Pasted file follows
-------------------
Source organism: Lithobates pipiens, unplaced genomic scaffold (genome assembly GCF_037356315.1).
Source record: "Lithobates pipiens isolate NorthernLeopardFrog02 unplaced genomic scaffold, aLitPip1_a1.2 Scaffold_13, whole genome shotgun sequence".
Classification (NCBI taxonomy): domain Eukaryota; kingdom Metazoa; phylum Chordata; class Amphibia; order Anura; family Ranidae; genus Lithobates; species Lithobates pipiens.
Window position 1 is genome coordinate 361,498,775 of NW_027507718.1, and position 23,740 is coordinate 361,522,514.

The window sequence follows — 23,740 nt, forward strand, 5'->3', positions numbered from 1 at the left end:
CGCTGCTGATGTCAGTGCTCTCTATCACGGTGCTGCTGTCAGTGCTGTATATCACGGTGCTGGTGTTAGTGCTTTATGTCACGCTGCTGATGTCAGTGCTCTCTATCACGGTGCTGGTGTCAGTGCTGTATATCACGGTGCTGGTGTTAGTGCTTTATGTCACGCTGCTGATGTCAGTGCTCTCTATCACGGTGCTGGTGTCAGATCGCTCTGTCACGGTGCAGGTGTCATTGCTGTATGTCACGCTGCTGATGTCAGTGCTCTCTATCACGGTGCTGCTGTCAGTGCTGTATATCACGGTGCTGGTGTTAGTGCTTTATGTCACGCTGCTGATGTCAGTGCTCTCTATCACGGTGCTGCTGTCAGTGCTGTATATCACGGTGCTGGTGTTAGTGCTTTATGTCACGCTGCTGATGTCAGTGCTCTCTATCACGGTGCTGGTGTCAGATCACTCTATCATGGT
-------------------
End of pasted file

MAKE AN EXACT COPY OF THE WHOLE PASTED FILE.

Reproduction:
Source organism: Lithobates pipiens, unplaced genomic scaffold (genome assembly GCF_037356315.1).
Source record: "Lithobates pipiens isolate NorthernLeopardFrog02 unplaced genomic scaffold, aLitPip1_a1.2 Scaffold_13, whole genome shotgun sequence".
Classification (NCBI taxonomy): domain Eukaryota; kingdom Metazoa; phylum Chordata; class Amphibia; order Anura; family Ranidae; genus Lithobates; species Lithobates pipiens.
Window position 1 is genome coordinate 361,498,775 of NW_027507718.1, and position 23,740 is coordinate 361,522,514.

The window sequence follows — 23,740 nt, forward strand, 5'->3', positions numbered from 1 at the left end:
CGCTGCTGATGTCAGTGCTCTCTATCACGGTGCTGCTGTCAGTGCTGTATATCACGGTGCTGGTGTTAGTGCTTTATGTCACGCTGCTGATGTCAGTGCTCTCTATCACGGTGCTGGTGTCAGTGCTGTATATCACGGTGCTGGTGTTAGTGCTTTATGTCACGCTGCTGATGTCAGTGCTCTCTATCACGGTGCTGGTGTCAGATCGCTCTGTCACGGTGCAGGTGTCATTGCTGTATGTCACGCTGCTGATGTCAGTGCTCTCTATCACGGTGCTGCTGTCAGTGCTGTATATCACGGTGCTGGTGTTAGTGCTTTATGTCACGCTGCTGATGTCAGTGCTCTCTATCACGGTGCTGCTGTCAGTGCTGTATATCACGGTGCTGGTGTTAGTGCTTTATGTCACGCTGCTGATGTCAGTGCTCTCTATCACGGTGCTGGTGTCAGATCACTCTATCATGGT